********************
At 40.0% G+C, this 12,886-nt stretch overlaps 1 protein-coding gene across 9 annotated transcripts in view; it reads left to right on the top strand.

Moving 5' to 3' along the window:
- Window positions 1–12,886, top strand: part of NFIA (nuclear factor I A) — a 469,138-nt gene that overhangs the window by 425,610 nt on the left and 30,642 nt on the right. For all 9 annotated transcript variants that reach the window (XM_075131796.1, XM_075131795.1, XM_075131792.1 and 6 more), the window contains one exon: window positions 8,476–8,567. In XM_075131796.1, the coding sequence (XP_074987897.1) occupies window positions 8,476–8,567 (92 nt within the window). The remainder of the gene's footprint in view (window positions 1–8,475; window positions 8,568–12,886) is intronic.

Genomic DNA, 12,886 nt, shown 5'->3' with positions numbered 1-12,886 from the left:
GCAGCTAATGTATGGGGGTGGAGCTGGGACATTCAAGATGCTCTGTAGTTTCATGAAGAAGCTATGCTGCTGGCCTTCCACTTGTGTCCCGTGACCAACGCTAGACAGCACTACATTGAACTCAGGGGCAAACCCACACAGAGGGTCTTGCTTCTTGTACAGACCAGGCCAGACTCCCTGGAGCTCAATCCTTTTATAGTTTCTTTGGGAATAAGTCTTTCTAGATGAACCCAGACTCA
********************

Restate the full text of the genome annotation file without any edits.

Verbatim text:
At 40.0% G+C, this 12,886-nt stretch overlaps 1 protein-coding gene across 9 annotated transcripts in view; it reads left to right on the top strand.

Moving 5' to 3' along the window:
- Window positions 1–12,886, top strand: part of NFIA (nuclear factor I A) — a 469,138-nt gene that overhangs the window by 425,610 nt on the left and 30,642 nt on the right. For all 9 annotated transcript variants that reach the window (XM_075131796.1, XM_075131795.1, XM_075131792.1 and 6 more), the window contains one exon: window positions 8,476–8,567. In XM_075131796.1, the coding sequence (XP_074987897.1) occupies window positions 8,476–8,567 (92 nt within the window). The remainder of the gene's footprint in view (window positions 1–8,475; window positions 8,568–12,886) is intronic.

Genomic DNA, 12,886 nt, shown 5'->3' with positions numbered 1-12,886 from the left:
GCAGCTAATGTATGGGGGTGGAGCTGGGACATTCAAGATGCTCTGTAGTTTCATGAAGAAGCTATGCTGCTGGCCTTCCACTTGTGTCCCGTGACCAACGCTAGACAGCACTACATTGAACTCAGGGGCAAACCCACACAGAGGGTCTTGCTTCTTGTACAGACCAGGCCAGACTCCCTGGAGCTCAATCCTTTTATAGTTTCTTTGGGAATAAGTCTTTCTAGATGAACCCAGACTCA